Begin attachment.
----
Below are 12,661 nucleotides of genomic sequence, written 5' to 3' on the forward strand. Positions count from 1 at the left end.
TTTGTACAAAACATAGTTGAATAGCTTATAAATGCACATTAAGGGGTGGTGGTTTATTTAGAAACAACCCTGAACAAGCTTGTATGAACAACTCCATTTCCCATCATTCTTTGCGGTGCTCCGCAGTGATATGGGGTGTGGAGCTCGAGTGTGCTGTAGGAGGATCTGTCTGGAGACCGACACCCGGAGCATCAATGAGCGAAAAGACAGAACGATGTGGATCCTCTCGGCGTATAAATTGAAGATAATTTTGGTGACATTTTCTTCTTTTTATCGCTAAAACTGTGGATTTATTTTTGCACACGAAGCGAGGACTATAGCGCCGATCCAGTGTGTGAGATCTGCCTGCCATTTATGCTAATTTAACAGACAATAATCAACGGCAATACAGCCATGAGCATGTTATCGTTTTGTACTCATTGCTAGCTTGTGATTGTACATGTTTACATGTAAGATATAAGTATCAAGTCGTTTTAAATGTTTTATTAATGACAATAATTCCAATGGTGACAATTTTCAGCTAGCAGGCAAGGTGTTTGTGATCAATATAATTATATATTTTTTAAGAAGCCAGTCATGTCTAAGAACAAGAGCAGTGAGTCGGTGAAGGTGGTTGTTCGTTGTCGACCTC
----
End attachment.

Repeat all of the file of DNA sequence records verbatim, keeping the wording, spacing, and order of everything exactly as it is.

Below are 12,661 nucleotides of genomic sequence, written 5' to 3' on the forward strand. Positions count from 1 at the left end.
TTTGTACAAAACATAGTTGAATAGCTTATAAATGCACATTAAGGGGTGGTGGTTTATTTAGAAACAACCCTGAACAAGCTTGTATGAACAACTCCATTTCCCATCATTCTTTGCGGTGCTCCGCAGTGATATGGGGTGTGGAGCTCGAGTGTGCTGTAGGAGGATCTGTCTGGAGACCGACACCCGGAGCATCAATGAGCGAAAAGACAGAACGATGTGGATCCTCTCGGCGTATAAATTGAAGATAATTTTGGTGACATTTTCTTCTTTTTATCGCTAAAACTGTGGATTTATTTTTGCACACGAAGCGAGGACTATAGCGCCGATCCAGTGTGTGAGATCTGCCTGCCATTTATGCTAATTTAACAGACAATAATCAACGGCAATACAGCCATGAGCATGTTATCGTTTTGTACTCATTGCTAGCTTGTGATTGTACATGTTTACATGTAAGATATAAGTATCAAGTCGTTTTAAATGTTTTATTAATGACAATAATTCCAATGGTGACAATTTTCAGCTAGCAGGCAAGGTGTTTGTGATCAATATAATTATATATTTTTTAAGAAGCCAGTCATGTCTAAGAACAAGAGCAGTGAGTCGGTGAAGGTGGTTGTTCGTTGTCGACCTC